How Do I Buy Stocks or Bonds for Beginners?

As a beginning investor, the idea of buying stocks and bonds may have you shaking in your boots; however, your investment portfolio can't grow unless you bite the bullet and make some purchases. According to the Securities Exchange Commission, or SEC, stocks can be risky ventures but offer the biggest payoffs. Bonds are more secure but have a lower return. With a little know-how and preparation, you can venture into the investment world and buy some of each.

Get serious. Buying stocks or bonds is a grown-up game. Have some money put aside to use for your purchases. You should be able to live without the amount you are investing for an extended period. Your investments need time grow and produce returns without being tampered with constantly

Educate yourself. Having money to invest won't do you much good if you lose it all. Study the history of the market and understand basic accounting concepts so when you manage your portfolio you will have an idea of what you are doing. Decide on your investment goals, suggests the Center for Personal Financial Education.

Stick with blue chip stocks and historically recognized bonds. A blue chip stock is a stock that has a history of yielding a fair return. A recognized bond loans money to a government agency, known for paying it back with interest. As a beginner, you don't want to jump into investments by choosing high-risk stocks or bonds. It takes time to understand the markets. You are better off investing your money in blue chip stocks that have already proven their abilities to go the distance. As you gain experience, you can invest in more high-risk products.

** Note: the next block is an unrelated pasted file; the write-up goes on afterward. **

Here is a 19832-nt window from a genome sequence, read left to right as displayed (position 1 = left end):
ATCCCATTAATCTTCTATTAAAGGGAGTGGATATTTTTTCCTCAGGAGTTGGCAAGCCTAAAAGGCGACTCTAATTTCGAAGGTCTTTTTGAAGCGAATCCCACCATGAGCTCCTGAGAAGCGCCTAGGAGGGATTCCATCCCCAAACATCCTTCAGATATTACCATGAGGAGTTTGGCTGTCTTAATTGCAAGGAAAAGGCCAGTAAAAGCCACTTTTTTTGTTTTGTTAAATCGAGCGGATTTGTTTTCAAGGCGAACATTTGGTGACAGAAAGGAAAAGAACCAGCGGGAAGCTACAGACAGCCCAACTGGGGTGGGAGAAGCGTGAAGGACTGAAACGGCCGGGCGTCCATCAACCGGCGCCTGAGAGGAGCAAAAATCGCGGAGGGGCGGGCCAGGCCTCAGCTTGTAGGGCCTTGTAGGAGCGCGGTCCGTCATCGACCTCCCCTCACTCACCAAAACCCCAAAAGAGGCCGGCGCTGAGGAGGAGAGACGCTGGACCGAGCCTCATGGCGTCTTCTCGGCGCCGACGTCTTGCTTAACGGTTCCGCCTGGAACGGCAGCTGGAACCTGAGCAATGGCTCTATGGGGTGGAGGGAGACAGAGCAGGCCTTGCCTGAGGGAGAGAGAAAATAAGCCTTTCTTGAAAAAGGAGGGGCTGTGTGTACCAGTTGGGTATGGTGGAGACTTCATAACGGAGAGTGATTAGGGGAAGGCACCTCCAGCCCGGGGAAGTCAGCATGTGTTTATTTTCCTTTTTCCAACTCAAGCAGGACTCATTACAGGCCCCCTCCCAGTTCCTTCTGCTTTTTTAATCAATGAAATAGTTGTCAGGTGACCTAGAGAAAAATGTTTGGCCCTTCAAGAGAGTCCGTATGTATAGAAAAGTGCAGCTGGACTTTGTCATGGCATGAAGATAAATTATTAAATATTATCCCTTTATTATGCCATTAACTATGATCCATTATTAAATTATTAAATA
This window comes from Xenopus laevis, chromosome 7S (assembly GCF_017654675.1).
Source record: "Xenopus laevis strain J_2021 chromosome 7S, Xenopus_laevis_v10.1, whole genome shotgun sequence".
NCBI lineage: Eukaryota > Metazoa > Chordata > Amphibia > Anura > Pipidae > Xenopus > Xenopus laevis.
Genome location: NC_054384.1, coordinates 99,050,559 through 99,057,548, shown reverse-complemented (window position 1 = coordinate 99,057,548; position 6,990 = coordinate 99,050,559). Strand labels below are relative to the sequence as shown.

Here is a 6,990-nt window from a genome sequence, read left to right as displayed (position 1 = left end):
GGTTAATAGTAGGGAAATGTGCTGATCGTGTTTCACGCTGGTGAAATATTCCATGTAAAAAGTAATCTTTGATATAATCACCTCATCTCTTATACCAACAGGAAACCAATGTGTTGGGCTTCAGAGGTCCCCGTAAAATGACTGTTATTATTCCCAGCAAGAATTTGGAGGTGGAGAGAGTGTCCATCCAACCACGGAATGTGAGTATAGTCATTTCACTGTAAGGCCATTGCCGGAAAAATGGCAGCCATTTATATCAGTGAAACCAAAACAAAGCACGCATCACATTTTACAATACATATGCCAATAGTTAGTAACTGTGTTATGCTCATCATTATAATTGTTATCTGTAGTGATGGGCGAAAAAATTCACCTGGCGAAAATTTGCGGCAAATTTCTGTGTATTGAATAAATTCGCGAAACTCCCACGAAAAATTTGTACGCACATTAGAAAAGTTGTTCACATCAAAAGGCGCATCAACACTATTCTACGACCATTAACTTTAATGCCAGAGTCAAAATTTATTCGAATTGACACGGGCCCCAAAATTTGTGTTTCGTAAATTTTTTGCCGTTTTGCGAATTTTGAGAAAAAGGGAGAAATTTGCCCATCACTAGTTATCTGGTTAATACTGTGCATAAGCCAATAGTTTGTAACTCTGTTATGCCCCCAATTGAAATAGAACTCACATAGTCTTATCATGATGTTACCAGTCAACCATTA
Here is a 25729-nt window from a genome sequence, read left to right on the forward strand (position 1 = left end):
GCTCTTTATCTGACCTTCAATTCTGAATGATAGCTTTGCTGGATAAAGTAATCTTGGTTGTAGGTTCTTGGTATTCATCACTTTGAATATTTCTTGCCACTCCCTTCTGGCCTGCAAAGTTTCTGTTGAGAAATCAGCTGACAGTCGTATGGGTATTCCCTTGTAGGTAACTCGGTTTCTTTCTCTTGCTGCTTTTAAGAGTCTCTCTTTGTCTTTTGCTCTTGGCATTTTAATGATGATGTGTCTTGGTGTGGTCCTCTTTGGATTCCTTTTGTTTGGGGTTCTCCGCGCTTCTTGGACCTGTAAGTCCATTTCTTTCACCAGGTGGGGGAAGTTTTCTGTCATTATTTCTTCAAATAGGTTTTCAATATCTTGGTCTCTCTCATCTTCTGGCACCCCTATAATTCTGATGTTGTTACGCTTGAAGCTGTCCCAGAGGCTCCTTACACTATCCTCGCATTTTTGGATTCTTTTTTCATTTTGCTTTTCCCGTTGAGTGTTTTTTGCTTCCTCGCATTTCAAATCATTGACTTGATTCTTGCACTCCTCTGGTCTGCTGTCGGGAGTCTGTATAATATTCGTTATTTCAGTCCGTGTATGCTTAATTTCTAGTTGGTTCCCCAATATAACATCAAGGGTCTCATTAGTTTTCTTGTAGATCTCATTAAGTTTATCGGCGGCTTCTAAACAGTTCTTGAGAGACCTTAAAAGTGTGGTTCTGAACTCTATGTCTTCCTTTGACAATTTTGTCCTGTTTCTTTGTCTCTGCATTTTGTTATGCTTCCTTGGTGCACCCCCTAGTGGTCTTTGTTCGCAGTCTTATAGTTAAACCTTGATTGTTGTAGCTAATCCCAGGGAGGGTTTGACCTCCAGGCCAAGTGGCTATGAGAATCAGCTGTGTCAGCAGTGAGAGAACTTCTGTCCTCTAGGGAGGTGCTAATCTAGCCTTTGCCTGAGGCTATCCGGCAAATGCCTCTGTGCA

Diversify the funds, suggests the U.S. Securities and Exchange Commission. As a beginner, you will probably make a few mistakes as you learn about investing. Rather than have all of your available investment funds tied into one stock and one bond portfolio, spread the money over several products so mistakes will not be as costly to you.

Consult with a professional. If you have concerns about your stock or bond choices, sit down with a licensed investment counselor and ask questions.

About the Author

Candace Webb has been writing professionally since 1989. She has worked as a full-time journalist as well as contributed to metropolitan newspapers including the "Tennessean." She has also worked on staff as an associate editor at the "Nashville Parent" magazine. Webb holds a Bachelor of Arts in journalism with a minor in business from San Jose State University.